As you said, I wrote to the committee to advise that the management team at Prestwick airport had identified a preferred bidder. I recommended that bidder to the Scottish ministers, and we accepted the recommendation. The sales negotiation diligence process is on-going. I am unable to say much more than that, because I have to respect the integrity and confidentiality of the sales process, but my understanding is that good progress continues to be made.
You have correctly pointed out the importance of that aviation facility to not just the local economy but the regional economy and the Scottish economy as a whole, given the number of aerospace jobs that are associated with the airport. I will endeavour to keep the committee informed as progress is made over the next couple of months.
As you said, cabinet secretary, it is an important airport to many people in that area.
I thank you and wish you well.
I want to follow on from Richard Lyle’s question. The issue is, of course, a national one. It is certainly not a regional issue for the north-east of Scotland.
I have two questions for the cabinet secretary. First, regardless of what happens with selling the airport, what is the current plan for the return of the £43.4 million in loans that the Scottish Government has given—that is taxpayers’ money—to the management company? What is the plan for the repayment of that money to the Scottish Government?
If the airport is not sold, the loan will remain on the books of the operating company at Prestwick airport. The loan is on commercial terms and will have to be repaid to the Scottish Government. How the company repays that will largely depend on the commercial income that the airport receives and the airport’s success. If the airport is sold, the operating company will have to repay that loan.
That is very helpful, and it takes me to my second question. You have just said that, if the airport is sold, the money will have to come back to the Scottish Government, because it is taxpayers’ money in that loan. Just like any other commercial enterprise, if you lend money, you expect it to be repaid.
It is interesting that there is not a plan to repay the money; rather, there is just a commitment to repay it to the Scottish Government. Can we safely assume that the public money that has been expended is safe in your hands, if I can put it that way—I am sure that you would like to confirm that—and that, if the airport is sold, the money will at that point come back to the Scottish Government as part of the commercial deal?11:30
What I said was that, if the airport is not sold, the debt of that loan will remain with the operating company at Prestwick airport and it would have to be repaid to the Scottish Government. You will recognise that the company has the loans on the basis of the commercial challenges that it has faced. Had the Scottish Government not made that funding available, the likelihood is that the airport would have closed and the jobs that are associated with it, directly and indirectly, would have been lost. Some jobs would have been lost directly and many indirect jobs would have been put at significant risk.
The funding that has been made available by the Scottish Government relates to sustaining the facility overall, given its importance to the local economy and to the wider aerospace industry that it supports. Obviously, the negotiations that are taking place just now between the management team and the preferred bidder will explore all those issues, and we will have to wait to see what the outcome of the negotiations is. I am not going to pre-empt any sales process or any negotiations that are taking place at present.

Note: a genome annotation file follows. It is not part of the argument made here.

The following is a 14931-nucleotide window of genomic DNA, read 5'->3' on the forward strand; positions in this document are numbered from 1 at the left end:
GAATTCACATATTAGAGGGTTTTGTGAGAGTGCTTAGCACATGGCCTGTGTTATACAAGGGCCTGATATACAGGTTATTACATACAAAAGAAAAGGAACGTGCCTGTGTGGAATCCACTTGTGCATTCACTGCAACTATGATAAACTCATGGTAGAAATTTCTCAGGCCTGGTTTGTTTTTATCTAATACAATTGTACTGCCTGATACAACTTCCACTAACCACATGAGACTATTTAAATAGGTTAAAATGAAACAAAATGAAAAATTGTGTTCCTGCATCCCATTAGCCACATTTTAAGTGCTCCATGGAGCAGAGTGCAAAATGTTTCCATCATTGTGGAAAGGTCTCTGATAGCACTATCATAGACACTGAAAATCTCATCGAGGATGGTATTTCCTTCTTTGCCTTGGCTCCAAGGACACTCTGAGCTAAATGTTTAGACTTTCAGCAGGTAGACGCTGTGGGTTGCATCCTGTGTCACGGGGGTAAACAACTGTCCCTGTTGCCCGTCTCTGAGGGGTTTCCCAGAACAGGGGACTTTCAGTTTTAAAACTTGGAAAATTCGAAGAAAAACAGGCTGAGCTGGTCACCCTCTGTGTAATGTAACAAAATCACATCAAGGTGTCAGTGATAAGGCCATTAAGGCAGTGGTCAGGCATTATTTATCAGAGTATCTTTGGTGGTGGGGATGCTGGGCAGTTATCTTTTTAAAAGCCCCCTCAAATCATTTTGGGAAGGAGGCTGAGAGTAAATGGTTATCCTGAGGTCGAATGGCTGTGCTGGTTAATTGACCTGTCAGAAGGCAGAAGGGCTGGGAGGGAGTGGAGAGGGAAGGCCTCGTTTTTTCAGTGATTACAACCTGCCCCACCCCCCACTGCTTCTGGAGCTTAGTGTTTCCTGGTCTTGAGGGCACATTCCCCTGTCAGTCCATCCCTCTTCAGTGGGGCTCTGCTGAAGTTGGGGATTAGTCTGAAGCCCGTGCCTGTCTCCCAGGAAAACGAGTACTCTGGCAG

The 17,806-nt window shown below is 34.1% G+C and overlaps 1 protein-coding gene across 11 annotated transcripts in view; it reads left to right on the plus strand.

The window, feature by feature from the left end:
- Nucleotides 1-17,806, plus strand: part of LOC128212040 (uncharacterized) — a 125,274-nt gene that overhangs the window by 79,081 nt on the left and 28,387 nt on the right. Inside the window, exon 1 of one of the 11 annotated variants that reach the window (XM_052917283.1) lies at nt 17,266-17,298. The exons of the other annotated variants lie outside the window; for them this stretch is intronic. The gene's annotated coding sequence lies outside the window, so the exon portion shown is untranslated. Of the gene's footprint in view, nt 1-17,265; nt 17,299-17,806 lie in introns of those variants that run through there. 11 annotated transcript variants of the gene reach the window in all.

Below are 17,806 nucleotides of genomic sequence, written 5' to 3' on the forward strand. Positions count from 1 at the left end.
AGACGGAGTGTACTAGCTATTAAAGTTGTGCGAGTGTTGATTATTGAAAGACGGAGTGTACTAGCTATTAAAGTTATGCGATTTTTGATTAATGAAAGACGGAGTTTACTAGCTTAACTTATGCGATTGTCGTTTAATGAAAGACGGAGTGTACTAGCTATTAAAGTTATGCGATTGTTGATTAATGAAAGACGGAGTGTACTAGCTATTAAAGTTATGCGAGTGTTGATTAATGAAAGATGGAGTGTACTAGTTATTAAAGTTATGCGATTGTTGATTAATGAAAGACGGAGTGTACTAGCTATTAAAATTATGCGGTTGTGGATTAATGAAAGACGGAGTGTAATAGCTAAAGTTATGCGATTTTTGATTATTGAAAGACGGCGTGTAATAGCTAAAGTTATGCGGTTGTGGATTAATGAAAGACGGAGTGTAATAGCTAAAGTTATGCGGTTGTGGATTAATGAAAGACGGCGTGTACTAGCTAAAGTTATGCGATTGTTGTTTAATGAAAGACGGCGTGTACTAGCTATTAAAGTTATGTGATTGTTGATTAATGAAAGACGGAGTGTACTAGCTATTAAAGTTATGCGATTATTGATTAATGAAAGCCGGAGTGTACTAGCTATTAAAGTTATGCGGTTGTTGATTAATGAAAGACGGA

I understand that entirely. My question was not based on the fact that the loans were given. I understand, accept and agree with what you have said about the loans being given for the sustainability of the airport. However, when the Scottish Government made the loan, there was an expectation, as you confirmed in answer to my first question, that it would be repaid. You said that it should be repaid if the airport is sold. I am not asking—
That is not what I said.
Have I misunderstood?
Yes, you have. I said that, if Prestwick airport is not sold, the loan will remain with the operating company, and it would have to be repaid at some point because it was provided on commercial terms to the operating company for the reasons that I have outlined. If the airport is sold, issues around the loan will be part of the negotiation process and any sales process that the operating company—[Inaudible.]
Thank you for clearing that up. I was very happy with what I thought your first reply was, but I am not so happy with the reply that you have just given because, in any commercial operation in which assets are being transferred from one company to another company, it would normally take on those liabilities, just as the Scottish Government took on the liabilities of Prestwick airport when it bought it for £1.
My question is a very simple one. I am not asking you about the negotiations with the particular bidder; I am asking in general terms whether, because the Government has issued that £43.4 million loan to that company, it is your expectation that that money will be returned to the Scottish Government. We have to be vigilant and make sure that we are proper guardians of taxpayers’ money. It is not the Scottish Government’s money; it is taxpayers’ money. Surely if the liability and ownership are being transferred from one company to another, we would expect that the Scottish Government would get that money repaid to it. I do not mean at once, but there would be a commitment to repay the money to the taxpayer.